• Isabelle Faust plays the Schumann Violin Concerto

I'm proud too of what we achieved in all the Mozart operas with René Jacobs. We had this very special idea to do these German operas like radio plays, to have dialogues with music, with noises, the birds and the closing doors in The Magic Flute and so on.

When Jacobs wanted to do the St Matthew Passion, I had done Nikolaus Harnoncourt's second version years ago, so I said we’ll have to find something different. Jacobs started researching and came up with an idea. In the church in Leipzig where the piece was premiered, the choirs weren't standing left and right but front and back. This was then a real challenge for the recording team to work out how to do it. We did it in our studio in Berlin. That was the time of SACDs when it could really be done in the round. Today this is one of the things that didn't work out unfortunately. No one really cares about SACD now, which is a shame.

• René Jacobs conducts JS Bach St Matthew Passion

• Nikolaus Harnoncourt conducts JS Bach's St Matthew Passion

• Mozart's Idomeneo

How else has recording technology changed during your career?

The digital recording process and editing has changed life considerably. When I started I still cut tapes. We had big rolls of tape. I don't want to see that back. I have to say all of this is huge progress. I'm really happy and thrilled that it exists. It's not my personal pleasure to edit as much as possible. It's in the service of the artists and the music. You can renovate small noises. Surround sound would be something great but the time is not ready for this right now. It's going the other way, downsizing everything.

What are your recording secrets?

We have a huge collection of old microphones. This really makes a difference. We had the luck that we could take everything that had been in the Teldec studio since the late 1950s. So we have 30 or 40 old lamp-driven microphones which are of a quality that has never been achieved again. They did certain things in the 1950s and used certain materials that we don’t have today. When we travel we take modern microphones. But when we record in Berlin we use these old microphones. They have a certain warmth.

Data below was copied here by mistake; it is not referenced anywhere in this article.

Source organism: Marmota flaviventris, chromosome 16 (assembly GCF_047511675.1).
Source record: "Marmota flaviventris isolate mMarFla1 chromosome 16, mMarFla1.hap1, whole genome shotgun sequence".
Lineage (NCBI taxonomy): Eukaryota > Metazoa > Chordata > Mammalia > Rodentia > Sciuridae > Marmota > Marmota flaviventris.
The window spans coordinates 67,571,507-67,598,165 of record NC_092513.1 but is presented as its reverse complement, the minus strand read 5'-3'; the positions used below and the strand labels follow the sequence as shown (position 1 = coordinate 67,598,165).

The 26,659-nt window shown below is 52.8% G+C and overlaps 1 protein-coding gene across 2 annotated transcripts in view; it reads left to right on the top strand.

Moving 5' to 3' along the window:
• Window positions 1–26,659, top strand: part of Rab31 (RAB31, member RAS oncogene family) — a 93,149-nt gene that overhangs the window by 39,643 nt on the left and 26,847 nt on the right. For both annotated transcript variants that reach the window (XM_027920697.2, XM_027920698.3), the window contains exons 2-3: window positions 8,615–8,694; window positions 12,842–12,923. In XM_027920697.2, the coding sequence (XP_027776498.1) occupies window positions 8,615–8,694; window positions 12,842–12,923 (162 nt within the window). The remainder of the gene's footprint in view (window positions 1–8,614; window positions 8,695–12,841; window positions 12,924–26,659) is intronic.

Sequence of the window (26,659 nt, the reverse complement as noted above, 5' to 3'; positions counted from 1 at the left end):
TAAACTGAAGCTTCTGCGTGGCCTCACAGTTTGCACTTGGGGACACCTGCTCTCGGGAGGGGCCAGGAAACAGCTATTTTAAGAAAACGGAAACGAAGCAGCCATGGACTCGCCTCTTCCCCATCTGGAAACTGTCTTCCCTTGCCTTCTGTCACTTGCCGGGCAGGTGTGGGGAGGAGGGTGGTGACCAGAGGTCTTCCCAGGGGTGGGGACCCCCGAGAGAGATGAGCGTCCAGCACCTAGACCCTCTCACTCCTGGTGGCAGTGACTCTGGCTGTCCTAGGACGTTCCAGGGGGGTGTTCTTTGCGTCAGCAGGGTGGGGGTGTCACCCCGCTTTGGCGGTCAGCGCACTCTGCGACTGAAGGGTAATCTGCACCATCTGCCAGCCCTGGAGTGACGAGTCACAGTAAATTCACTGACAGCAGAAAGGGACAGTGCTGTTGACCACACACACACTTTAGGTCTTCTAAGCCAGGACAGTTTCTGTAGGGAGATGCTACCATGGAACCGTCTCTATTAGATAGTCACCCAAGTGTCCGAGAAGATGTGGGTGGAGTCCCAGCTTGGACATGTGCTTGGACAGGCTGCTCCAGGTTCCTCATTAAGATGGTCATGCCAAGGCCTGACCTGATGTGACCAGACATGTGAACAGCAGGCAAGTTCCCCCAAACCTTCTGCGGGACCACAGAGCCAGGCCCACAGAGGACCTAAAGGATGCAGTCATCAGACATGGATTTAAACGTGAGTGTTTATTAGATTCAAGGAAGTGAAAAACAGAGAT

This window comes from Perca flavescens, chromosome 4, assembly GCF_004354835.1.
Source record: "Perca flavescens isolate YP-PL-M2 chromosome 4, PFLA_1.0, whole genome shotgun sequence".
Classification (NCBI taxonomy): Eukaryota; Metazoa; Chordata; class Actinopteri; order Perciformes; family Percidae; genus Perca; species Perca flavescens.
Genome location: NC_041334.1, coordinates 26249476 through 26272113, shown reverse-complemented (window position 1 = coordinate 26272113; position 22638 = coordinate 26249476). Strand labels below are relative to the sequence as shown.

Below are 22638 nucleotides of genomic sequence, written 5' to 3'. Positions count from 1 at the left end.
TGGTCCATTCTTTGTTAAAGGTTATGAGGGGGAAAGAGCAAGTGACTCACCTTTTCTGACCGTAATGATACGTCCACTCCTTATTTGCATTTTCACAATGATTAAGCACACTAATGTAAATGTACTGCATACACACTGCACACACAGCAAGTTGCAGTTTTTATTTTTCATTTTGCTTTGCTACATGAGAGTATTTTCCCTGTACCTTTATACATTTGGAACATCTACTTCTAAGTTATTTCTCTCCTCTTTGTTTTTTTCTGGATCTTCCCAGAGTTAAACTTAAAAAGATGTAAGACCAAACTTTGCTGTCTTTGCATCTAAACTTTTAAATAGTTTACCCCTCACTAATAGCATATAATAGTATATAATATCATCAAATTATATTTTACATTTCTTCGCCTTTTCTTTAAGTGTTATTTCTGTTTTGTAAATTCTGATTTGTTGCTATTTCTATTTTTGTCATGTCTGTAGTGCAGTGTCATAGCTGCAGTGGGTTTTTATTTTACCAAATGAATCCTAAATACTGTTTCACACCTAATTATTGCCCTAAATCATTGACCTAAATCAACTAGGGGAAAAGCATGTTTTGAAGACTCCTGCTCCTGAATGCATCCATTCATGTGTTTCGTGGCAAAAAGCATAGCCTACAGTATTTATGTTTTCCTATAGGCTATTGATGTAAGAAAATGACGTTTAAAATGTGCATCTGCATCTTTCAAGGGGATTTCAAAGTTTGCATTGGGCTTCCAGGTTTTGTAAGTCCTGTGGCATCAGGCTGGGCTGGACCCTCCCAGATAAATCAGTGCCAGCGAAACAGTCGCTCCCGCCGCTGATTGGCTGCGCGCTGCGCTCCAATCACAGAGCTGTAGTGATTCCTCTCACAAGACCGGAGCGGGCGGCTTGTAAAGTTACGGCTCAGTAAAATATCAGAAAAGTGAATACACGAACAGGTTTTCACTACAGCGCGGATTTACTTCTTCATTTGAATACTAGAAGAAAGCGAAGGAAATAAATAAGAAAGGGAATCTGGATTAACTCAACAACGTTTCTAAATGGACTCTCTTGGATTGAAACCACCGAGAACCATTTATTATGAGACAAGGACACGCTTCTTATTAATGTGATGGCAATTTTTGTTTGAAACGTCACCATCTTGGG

Are there any dream recordings you would still like to make?

Not really. I have been extremely lucky to have done a lot of things. Look for a producer who has had the chance to record Bach’s St Matthew Passion twice. This is one of the pieces you dream of doing once. I’ve done it twice. I’m always discovering things. I knew the Schubert Octet but I wasn’t dreaming of recording it, but I’m so happy that I have had a chance to do this beautiful music with Isabelle Faust. I’ve done the complete Beethoven piano sonatas with Daniel Barenboim for Deutsche Grammophon and with Paul Lewis for Harmonia Mundi. I’ve recorded Mahler’s Eighth Symphony – that I could it again, as it’s the kind of thing that never comes out how you really imagine. I’m now doing the complete Beethoven String Quartets with the Cuarteto Casals. What more can I ask for. I’m a really very satisfied producer.